Thursday, October 26, 2017

I want to write about my grandmother

and how she always had something cooking on the stove when I dropped in to see her,

which was rarely, even though she lived in the same town I did. How what was cooking always scented up the place, in a good, home-cooking-Italian way, so that you could smell the spaghetti sauce or the chicken noodle soup simmering when you were walking down the hallway of her apartment building, before you even made it to her front door.

I want to tell you about how tiny my grandmother was, under five feet tall and less than one hundred pounds. How she always had reddish brown, perfectly coiffed hair even though she was old, and how I always thought that was her real-colored hair until one time I mentioned to my mother that Grammy was the only grandmother I knew who didn't have white or gray hair, and my mother laughed and said,

oh, Jody, that's a wig.

I want to talk about how whenever I went to visit my grandmother, she'd reach up and hug me, rocking me back and forth and squeezing me tighter than you'd think a one-hundred pound old lady could squeeze. How we'd sit at her kitchen table and she'd feed me the spaghetti or the chicken noodle soup and tell me about her latest health ailments and show me all of the medications she was taking, pointing out what each one was and what it was for, before moving on to describe her various projects, all of which involved cleaning. 

Dusting out the cabinets or scrubbing the bathroom tiles or disinfecting the inside of the communal washing machines in her apartment building. Cleaning was one of my grandmother's favorite hobbies.

That, and watching soap operas. 

She called them her stories and when I was visiting, after I'd eaten, we'd sit together on her couch and watch whatever show was on until it was time for me to go and we shared another round of bone crushing hugs. 

I want to write about how happy my grandmother was on those visits, even though her world was shrunken down to a very small world, it seemed to me, of food and perfectly coiffed hair and medication schedules and cleaning projects and TV programs. 

I never knew what my grandmother's political views were, if she even voted; although, once she told me that Italians should be forgiven for supporting Mussolini. He made the trains run on time! she said. And I nodded, cluelessly.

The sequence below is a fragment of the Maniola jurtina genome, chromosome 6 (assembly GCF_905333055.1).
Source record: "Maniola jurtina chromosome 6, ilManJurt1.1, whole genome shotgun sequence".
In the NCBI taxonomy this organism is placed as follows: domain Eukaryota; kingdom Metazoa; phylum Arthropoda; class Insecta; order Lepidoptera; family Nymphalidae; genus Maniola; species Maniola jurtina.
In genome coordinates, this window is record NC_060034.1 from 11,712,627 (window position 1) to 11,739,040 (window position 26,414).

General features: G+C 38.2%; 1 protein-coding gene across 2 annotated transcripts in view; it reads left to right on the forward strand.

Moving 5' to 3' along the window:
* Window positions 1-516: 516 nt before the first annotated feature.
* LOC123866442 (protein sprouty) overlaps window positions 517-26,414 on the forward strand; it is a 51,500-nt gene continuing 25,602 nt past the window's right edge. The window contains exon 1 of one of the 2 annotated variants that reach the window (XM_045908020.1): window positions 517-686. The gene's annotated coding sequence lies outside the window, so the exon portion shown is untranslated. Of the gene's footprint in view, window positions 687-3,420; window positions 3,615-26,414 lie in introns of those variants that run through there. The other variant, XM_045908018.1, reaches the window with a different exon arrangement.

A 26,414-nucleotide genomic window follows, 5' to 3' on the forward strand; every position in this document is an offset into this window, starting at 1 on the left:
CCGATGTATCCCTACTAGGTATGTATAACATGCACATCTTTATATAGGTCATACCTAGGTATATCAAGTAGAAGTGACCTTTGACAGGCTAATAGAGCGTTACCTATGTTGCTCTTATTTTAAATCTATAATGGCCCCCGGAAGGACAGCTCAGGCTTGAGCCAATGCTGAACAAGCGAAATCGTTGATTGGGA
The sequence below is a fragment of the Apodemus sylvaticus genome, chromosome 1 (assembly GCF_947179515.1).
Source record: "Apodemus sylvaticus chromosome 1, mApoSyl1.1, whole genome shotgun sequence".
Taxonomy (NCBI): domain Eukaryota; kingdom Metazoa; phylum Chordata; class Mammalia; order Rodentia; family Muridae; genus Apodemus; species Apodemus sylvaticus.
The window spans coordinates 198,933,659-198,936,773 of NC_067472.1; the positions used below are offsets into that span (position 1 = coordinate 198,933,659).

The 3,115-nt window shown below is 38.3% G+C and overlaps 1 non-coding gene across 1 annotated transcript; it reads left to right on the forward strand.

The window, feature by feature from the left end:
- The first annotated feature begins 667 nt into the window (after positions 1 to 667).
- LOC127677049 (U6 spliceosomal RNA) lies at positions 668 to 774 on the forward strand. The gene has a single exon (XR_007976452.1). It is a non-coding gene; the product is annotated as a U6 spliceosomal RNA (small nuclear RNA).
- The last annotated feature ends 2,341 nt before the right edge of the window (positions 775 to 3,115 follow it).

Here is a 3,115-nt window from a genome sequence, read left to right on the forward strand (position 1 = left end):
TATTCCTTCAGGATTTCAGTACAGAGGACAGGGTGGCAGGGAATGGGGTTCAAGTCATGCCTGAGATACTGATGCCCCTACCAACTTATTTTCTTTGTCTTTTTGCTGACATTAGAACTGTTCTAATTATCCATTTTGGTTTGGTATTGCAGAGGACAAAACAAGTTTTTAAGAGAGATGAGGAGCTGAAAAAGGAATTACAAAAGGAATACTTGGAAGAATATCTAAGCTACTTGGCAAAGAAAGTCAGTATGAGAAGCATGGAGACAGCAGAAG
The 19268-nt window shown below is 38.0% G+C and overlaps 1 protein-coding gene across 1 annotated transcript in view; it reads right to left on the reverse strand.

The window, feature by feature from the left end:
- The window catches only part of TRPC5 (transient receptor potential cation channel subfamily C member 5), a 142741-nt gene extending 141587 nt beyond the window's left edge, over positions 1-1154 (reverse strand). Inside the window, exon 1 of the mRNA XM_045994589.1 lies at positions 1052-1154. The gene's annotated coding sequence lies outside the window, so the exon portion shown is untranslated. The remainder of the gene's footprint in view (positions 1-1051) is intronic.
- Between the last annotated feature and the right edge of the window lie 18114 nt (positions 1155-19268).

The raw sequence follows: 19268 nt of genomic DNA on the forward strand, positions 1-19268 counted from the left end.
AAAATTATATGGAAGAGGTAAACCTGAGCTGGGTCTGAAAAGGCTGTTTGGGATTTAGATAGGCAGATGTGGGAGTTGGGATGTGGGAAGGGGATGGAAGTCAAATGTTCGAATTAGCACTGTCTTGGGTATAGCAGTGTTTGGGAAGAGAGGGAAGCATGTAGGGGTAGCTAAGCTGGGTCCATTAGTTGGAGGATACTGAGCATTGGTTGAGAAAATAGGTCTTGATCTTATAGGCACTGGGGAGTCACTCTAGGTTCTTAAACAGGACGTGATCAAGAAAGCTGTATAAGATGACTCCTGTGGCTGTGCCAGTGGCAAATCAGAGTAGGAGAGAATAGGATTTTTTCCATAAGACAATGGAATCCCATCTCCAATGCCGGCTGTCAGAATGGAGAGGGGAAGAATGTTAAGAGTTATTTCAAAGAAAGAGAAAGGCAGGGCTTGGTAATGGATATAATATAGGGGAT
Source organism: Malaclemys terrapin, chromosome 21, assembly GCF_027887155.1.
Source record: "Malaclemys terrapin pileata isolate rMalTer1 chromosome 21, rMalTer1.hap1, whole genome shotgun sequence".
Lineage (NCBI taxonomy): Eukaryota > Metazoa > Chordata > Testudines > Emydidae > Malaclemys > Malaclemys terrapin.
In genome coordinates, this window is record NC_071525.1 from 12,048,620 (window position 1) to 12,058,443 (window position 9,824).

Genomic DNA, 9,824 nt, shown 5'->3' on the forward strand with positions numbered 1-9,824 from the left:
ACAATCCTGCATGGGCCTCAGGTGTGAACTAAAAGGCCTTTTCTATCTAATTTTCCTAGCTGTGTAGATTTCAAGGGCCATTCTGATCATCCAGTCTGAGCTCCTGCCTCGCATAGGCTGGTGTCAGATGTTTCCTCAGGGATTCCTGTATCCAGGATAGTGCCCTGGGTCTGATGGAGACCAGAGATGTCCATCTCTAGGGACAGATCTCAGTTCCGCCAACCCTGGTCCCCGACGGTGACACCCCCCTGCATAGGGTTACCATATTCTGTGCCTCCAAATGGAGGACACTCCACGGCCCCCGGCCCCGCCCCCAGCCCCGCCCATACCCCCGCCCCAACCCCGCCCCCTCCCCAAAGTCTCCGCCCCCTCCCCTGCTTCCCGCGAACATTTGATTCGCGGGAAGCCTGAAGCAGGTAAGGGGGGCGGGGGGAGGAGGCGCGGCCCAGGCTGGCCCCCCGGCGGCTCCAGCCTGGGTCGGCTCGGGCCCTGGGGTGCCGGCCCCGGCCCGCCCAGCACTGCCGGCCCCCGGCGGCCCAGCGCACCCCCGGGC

We never talked about religion either. She was Catholic but I have no idea how devout--or not devout--she was. Probably more on the devout-ish side, considering she had a little altar set up in her apartment, on the top of a dresser. A picture of Jesus. Photos of dead family members, my father's picture always in a prominent place surrounded by burning candles. 

My grandmother never told me who she was afraid of or what she worried about, unless it had to do with her health. Or maybe one of her children. One uncle of mine was always in and out of jail, which my grandmother referred to as college. As in, "Ah, well, your uncle is away at college again."

 (oh, Jody, said my mother, she means prison.) 

Once my grandmother told me a story about how when she was two years old, her family went to Italy for a visit. Her parents had been born in Italy and several of her older siblings had been born there, but my grandmother was born in America. When the family was coming back into the country, they had to pass through Ellis Island, (I'm a little confused about the reasoning for this now) but anyway, there was a moment when an immigration official wasn't going to let the family back in.

Someone was sick. Maybe they all were. None of them could speak English very well, but the parents pleaded with the immigration officials. The gist of their argument was that my grandmother, aged two, was an America citizen, and therefore they should all be allowed into the country. 

Apparently, it worked out.

My grandmother lived in a time before the internet and social media, before Fox news infiltrated elderly people's homes and told them what to be afraid of and which people they should hate.

Maybe I am doing that annoying thing that older people do, glossing over the past and saying: 

It was better back then!

when the worst thing a person could worry about seeing on TV was a ridiculously over-dressed couple rolling around together in bed, when we had no idea what our family members' appalling prejudices were, when a big secret meant someone wore a wig.

Now I don't know remember why I wanted to write about my grandmother. 

I think of her sometimes when I have sauce simmering on the stove or when I take medication or have my hair colored or on those extremely rare occasions when I clean my house. 

And always always when I reach up to hug one of my very tall children, when I squeeze them tight, when I let them go. 


  1. This makes me think of my grandparents. It makes me wonder about their views that might not have been said. It makes me wonder about their lives and what they thought of me. Thanks for sharing!

  2. This was great, Jody. Your story brought me back in time - and it really was a different time.